- You will need a very large flameproof casserole dish with a lid for this stew. All ingredients need to be covered by the liquid to cook evenly.
- Red garnet sweet potatoes are always my first choice when they are available. So flavorful and the color is gorgeous.
- I chose Kendall Jackson’s Sauvignon Blanc for the dry white wine.
- I did not add the black pepper at the end, just a personal preference.
Wild Turkey Lentil Soup
Despite the title, there’s no alcohol in this soup! Adding wild rice and ground turkey to a traditional lentil soup up the “yum” factor, making this a true one-bowl meal.
2 T unsalted butter
2 medium leeks, white and bottom third of greens, thinly sliced
1 medium celery rib, strings removed and chopped
1 bay leaf
2 sprigs fresh thyme or 1 t dried
½ cup wild rice
6 cups chicken stock
¾ cup brown lentils, rinsed
1 ½ cps ground turkey, cooked
In a large soup pot melt the butter over medium heat. Add leeks, carrot, and celery. Cook until leeks are softened, about 5 minutes. Stir in bay leaf, thyme, rice, and chicken stock. Cover and bring to a boil. Reduce heat to low and simmer 30 minutes. Stir in lentils, cover and simmer an additional 25 minutes or until both rice and lentils are tender. Remove bay leaf and thyme sprigs. Add turkey and 2-3 cups of filtered water (varies depending upon how thick you prefer your soup) and heat through. Enjoy!
- Cut off the top 2/3 of greens from leeks and soak the remaining pieces in a bowl of cold water for a few minutes to help rinse out any sand.
- I like the Texmati brand Wild Rice blend. Flavorful and cooks nicely, tender but not gummy.
- If you don’t have brown lentils you can use green. It’s best not to use red lentils, they tend to get too soft when cooked as long as needed in this recipe.
- If you use fresh thyme (fresh will always provide the best flavor), when you remove the thyme sprigs you will only find the “branch”; the leaves will have combined with the soup ingredients which is exactly what you want!
- You may substitute chopped, cooked turkey or chicken for the ground turkey. Perfect way to dress up leftovers!
Mushroom Brie Soup
After discovering this soup at a local lunch place, I experimented with several recipes. You have the good fortune of benefitting from the lessons I learned through trial and error! As you can see from my photos, I roasted the mushrooms in the oven a little too long. Fortunately they plumped back up once they were added to the stock. I used pre-sliced mushrooms to save time. Next time I’ll choose whole mushrooms and quarter them. The larger pieces of mushroom bring a more satisfying texture. Definitely a soup for mushroom lovers, you can make this the day before and allow the flavors to meld and intensify overnight.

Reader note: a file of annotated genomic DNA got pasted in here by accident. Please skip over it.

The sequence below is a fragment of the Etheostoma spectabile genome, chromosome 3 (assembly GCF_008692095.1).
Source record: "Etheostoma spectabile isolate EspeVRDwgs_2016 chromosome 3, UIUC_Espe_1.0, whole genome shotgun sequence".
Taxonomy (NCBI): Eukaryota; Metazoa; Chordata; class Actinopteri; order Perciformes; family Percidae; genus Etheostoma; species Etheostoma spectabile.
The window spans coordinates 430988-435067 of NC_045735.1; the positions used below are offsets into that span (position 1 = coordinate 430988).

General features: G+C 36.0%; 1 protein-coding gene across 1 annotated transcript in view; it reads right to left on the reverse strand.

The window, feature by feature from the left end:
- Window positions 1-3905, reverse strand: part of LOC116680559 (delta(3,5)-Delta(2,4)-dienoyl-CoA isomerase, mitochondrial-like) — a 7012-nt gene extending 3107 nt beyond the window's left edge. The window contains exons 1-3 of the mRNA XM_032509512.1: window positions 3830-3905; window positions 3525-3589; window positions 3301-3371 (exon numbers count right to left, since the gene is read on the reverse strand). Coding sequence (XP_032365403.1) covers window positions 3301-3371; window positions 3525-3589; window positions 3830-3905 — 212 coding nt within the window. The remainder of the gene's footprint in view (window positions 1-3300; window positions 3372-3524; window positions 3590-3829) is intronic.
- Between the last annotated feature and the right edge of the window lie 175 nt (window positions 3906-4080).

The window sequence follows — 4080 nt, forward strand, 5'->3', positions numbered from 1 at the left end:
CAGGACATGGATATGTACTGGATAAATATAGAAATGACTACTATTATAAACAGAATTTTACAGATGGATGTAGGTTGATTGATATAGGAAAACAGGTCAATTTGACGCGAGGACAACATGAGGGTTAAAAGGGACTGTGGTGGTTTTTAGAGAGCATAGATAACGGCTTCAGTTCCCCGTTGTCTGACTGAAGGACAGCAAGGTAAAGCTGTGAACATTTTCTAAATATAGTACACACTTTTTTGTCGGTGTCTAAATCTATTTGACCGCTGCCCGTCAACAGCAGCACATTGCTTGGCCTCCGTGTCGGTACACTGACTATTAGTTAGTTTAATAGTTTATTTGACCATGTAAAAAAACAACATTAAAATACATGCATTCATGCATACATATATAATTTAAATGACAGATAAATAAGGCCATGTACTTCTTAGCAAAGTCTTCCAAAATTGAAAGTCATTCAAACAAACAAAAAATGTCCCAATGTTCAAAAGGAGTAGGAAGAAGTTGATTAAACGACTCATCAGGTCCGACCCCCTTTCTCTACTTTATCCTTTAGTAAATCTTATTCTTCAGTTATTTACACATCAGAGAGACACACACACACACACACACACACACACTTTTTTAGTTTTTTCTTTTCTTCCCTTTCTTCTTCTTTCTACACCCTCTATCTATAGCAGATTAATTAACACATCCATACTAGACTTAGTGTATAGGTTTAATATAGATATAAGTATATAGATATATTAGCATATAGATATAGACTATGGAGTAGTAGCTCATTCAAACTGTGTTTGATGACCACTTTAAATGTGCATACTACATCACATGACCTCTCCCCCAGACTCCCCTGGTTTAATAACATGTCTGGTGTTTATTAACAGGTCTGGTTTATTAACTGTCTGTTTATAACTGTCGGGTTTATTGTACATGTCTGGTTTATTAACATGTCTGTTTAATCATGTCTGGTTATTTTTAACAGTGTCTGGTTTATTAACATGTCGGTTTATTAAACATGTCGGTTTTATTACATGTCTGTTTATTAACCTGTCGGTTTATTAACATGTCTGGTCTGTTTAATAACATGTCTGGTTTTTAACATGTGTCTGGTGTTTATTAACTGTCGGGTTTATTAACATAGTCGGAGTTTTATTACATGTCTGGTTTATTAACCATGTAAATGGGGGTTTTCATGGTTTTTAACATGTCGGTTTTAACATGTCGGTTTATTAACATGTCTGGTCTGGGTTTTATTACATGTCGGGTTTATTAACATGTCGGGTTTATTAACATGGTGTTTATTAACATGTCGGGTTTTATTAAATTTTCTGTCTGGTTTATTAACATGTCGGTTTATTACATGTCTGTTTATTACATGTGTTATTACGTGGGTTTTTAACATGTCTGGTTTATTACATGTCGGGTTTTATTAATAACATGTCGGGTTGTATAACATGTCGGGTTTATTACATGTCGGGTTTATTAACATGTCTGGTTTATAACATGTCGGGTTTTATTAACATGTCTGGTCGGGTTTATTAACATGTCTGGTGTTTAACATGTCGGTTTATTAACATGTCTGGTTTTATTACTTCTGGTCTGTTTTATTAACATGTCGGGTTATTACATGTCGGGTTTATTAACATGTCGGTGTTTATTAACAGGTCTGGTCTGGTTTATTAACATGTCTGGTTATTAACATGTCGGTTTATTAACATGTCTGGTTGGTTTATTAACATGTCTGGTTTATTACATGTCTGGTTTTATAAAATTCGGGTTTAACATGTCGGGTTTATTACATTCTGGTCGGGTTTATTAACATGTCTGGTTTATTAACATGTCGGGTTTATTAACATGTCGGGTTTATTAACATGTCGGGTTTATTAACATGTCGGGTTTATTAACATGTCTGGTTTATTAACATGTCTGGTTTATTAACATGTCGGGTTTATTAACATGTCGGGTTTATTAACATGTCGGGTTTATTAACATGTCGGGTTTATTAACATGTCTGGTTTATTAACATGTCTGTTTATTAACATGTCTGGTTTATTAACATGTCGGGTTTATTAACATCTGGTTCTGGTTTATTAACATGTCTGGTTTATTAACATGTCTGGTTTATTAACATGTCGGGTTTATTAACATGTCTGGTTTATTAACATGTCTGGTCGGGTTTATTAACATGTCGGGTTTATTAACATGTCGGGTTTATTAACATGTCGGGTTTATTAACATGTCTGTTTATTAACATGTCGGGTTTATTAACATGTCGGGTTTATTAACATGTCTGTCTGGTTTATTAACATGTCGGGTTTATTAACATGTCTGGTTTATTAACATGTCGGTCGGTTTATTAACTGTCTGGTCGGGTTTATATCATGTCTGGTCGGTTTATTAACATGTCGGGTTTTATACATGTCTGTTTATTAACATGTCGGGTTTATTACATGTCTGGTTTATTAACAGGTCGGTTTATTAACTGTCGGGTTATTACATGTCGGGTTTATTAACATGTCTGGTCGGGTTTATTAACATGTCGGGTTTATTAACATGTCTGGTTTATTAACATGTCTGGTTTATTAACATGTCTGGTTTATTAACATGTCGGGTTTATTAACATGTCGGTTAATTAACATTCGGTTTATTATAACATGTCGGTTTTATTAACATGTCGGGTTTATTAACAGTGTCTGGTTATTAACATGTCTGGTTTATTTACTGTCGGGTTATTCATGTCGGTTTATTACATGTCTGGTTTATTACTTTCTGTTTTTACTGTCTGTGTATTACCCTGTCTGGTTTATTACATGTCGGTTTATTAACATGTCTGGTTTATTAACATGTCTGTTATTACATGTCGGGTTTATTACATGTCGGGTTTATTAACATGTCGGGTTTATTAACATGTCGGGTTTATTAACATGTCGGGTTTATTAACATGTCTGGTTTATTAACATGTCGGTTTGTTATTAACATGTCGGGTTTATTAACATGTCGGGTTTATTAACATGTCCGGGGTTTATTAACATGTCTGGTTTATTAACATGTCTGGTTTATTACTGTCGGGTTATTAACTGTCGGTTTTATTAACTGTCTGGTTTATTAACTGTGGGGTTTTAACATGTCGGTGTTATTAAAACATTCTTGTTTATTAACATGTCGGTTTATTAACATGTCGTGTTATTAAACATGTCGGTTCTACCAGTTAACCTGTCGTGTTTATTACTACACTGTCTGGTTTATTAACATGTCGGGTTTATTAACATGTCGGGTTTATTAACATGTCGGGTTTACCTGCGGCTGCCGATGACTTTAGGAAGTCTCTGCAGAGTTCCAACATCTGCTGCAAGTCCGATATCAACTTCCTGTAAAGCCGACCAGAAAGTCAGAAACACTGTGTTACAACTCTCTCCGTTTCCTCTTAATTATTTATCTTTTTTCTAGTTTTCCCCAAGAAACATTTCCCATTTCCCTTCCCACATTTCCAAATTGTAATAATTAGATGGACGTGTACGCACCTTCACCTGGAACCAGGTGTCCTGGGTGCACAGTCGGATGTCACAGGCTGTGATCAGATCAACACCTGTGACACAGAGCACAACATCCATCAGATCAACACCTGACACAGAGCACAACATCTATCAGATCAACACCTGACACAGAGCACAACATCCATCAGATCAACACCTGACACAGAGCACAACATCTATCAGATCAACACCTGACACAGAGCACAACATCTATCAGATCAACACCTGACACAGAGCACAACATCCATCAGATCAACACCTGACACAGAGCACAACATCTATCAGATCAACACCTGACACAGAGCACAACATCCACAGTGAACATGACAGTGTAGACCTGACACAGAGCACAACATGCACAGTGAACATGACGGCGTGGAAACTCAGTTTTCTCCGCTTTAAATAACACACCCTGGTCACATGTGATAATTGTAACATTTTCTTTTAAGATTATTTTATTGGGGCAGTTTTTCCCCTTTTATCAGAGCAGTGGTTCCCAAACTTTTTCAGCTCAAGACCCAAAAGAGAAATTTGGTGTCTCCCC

1 ½ pounds Portabella mushrooms
2 T unsalted butter
2-3 large shallots, peeled and finely diced
3 cloves garlic, finely chopped
2 T flour
½ cup Marsala wine
2 cups chicken stock
2 T fresh thyme
Salt and pepper to taste
½ cup heavy cream
6 ounces Brie cheese, rind removed and cut in chunks
- The mushrooms can be r=browned on the stove in a skillet. Another method I discovered after the soup was cooling and the kitchen was clean and closed for the evening(?) was dry roasting the mushrooms in the oven. I’m going to try that next time. Sue, author of the blog The View From Great Island, recommends no oil or moisture of any king. Spread the mushrooms in a single layer and roast at 400 for 20-25 minutes.
- Instead of Marsala use a dry white wine such as Chardonnay or Sauvignon Blanc. If you prefer an alcohol-free version, simply substitute broth.
- Be sure to remove the rind from the Brie before you add it to the soup. It took me about 20 minutes to fish all those little bits out of the broth!
Chilled Avocado and Yogurt Soup
Okay, here is a FAST and Healthy soup recipe. I made this in 10 minutes. Honest! In my Vitamix. And it is sooo good!
2 large or 3 medium ripe but firm avocados
1 ½ cups buttermilk
1 ½ cups plain Greek yogurt, full fat
2 cloves of garlic, minced
Juice of ½ lemon
½ chopped and seed jalapeno or serrano chili
Salt and pepper to taste
Fresh dill, optional
Reserve ½ of large or all of one medium avocado for topping. Place all remaining ingredients in a blender and turn it on. Its that simple! If it’s too thick, add a ¼ cup of filtered water a little at a time until you reach the desired consistency. When ready to serve top with cubed fresh avocado, a lemon or lime slice and a sprinkling of fresh dill if you have it on hand.
- Seriously, this soup is so easy I don’t have any suggestions to make it easier.
- Well, maybe one. You can sub lime juice for lemon!